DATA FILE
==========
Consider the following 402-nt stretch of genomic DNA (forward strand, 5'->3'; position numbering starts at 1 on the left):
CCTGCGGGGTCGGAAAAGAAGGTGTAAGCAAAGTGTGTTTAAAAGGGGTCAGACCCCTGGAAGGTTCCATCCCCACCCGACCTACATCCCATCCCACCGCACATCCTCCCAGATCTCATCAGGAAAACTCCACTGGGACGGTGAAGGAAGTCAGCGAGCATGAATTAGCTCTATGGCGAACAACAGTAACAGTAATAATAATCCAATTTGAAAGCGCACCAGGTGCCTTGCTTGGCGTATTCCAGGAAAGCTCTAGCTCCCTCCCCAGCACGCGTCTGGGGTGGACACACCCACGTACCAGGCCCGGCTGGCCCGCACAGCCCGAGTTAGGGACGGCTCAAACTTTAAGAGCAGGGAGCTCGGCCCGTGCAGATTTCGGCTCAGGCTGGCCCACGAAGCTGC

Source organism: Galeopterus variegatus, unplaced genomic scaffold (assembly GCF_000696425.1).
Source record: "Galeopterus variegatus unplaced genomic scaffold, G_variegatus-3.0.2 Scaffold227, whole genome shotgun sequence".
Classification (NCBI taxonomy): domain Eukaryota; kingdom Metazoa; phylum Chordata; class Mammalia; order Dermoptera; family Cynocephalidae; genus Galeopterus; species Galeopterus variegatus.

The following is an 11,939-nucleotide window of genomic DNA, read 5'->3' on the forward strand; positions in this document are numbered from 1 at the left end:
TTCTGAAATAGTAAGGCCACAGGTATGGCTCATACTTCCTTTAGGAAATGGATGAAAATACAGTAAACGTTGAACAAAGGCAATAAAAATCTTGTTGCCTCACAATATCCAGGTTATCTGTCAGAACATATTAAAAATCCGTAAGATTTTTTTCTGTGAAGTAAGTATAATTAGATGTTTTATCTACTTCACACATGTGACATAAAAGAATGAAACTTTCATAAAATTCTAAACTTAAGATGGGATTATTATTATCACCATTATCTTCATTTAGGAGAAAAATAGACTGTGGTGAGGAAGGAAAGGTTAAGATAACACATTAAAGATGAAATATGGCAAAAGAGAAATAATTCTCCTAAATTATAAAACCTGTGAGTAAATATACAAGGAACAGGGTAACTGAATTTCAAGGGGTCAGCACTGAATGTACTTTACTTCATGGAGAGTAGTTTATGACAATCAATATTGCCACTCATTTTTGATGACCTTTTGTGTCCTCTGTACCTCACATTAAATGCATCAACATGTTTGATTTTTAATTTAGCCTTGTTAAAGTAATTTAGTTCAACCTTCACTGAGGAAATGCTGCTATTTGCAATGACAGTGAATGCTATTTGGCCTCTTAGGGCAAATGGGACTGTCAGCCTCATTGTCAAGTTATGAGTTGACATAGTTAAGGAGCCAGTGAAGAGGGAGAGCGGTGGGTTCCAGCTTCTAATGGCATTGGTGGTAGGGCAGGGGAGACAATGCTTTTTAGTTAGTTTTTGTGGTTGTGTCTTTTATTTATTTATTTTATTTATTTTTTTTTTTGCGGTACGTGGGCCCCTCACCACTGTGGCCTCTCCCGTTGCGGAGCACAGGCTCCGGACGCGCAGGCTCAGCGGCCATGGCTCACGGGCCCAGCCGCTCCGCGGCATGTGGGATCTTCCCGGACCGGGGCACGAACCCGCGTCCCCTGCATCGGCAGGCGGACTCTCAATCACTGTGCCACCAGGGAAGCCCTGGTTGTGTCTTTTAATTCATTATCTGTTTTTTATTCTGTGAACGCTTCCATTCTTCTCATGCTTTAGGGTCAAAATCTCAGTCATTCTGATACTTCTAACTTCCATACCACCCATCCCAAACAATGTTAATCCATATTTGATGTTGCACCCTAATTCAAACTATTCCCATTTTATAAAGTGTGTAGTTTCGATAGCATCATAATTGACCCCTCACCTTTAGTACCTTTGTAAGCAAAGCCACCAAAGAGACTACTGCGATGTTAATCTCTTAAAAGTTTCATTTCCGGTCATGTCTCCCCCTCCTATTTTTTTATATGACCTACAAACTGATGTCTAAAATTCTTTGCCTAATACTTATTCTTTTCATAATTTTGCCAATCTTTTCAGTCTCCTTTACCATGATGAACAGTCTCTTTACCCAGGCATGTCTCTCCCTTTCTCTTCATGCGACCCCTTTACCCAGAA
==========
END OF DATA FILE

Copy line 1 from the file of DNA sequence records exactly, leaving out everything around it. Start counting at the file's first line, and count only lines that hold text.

Consider the following 402-nt stretch of genomic DNA (forward strand, 5'->3'; position numbering starts at 1 on the left):